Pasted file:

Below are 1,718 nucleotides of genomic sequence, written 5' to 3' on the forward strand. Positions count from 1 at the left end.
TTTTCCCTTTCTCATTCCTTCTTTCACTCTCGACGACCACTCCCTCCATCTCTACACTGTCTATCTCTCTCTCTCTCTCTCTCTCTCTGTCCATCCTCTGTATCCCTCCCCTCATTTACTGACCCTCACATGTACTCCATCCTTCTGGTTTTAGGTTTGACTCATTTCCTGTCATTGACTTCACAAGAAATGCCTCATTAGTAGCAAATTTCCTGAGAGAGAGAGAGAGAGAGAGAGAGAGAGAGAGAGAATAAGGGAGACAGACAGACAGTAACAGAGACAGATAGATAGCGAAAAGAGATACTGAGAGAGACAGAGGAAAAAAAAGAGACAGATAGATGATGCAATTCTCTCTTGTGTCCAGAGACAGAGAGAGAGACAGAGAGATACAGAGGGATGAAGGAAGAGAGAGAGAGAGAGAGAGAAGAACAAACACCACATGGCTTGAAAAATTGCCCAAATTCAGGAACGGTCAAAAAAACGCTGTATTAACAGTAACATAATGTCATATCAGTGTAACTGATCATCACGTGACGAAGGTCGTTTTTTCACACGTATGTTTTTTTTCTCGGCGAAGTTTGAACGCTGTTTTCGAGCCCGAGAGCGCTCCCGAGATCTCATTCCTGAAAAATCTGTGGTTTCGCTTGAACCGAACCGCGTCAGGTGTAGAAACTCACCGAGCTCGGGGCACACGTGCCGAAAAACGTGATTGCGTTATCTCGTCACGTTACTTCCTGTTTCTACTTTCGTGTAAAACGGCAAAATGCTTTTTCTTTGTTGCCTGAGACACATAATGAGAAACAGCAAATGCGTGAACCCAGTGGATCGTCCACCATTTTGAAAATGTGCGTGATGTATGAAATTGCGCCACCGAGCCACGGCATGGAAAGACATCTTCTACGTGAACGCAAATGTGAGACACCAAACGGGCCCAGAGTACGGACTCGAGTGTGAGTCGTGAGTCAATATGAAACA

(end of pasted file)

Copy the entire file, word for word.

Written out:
Below are 1,718 nucleotides of genomic sequence, written 5' to 3' on the forward strand. Positions count from 1 at the left end.
TTTTCCCTTTCTCATTCCTTCTTTCACTCTCGACGACCACTCCCTCCATCTCTACACTGTCTATCTCTCTCTCTCTCTCTCTCTCTCTGTCCATCCTCTGTATCCCTCCCCTCATTTACTGACCCTCACATGTACTCCATCCTTCTGGTTTTAGGTTTGACTCATTTCCTGTCATTGACTTCACAAGAAATGCCTCATTAGTAGCAAATTTCCTGAGAGAGAGAGAGAGAGAGAGAGAGAGAGAGAGAGAATAAGGGAGACAGACAGACAGTAACAGAGACAGATAGATAGCGAAAAGAGATACTGAGAGAGACAGAGGAAAAAAAAGAGACAGATAGATGATGCAATTCTCTCTTGTGTCCAGAGACAGAGAGAGAGACAGAGAGATACAGAGGGATGAAGGAAGAGAGAGAGAGAGAGAGAGAAGAACAAACACCACATGGCTTGAAAAATTGCCCAAATTCAGGAACGGTCAAAAAAACGCTGTATTAACAGTAACATAATGTCATATCAGTGTAACTGATCATCACGTGACGAAGGTCGTTTTTTCACACGTATGTTTTTTTTCTCGGCGAAGTTTGAACGCTGTTTTCGAGCCCGAGAGCGCTCCCGAGATCTCATTCCTGAAAAATCTGTGGTTTCGCTTGAACCGAACCGCGTCAGGTGTAGAAACTCACCGAGCTCGGGGCACACGTGCCGAAAAACGTGATTGCGTTATCTCGTCACGTTACTTCCTGTTTCTACTTTCGTGTAAAACGGCAAAATGCTTTTTCTTTGTTGCCTGAGACACATAATGAGAAACAGCAAATGCGTGAACCCAGTGGATCGTCCACCATTTTGAAAATGTGCGTGATGTATGAAATTGCGCCACCGAGCCACGGCATGGAAAGACATCTTCTACGTGAACGCAAATGTGAGACACCAAACGGGCCCAGAGTACGGACTCGAGTGTGAGTCGTGAGTCAATATGAAACA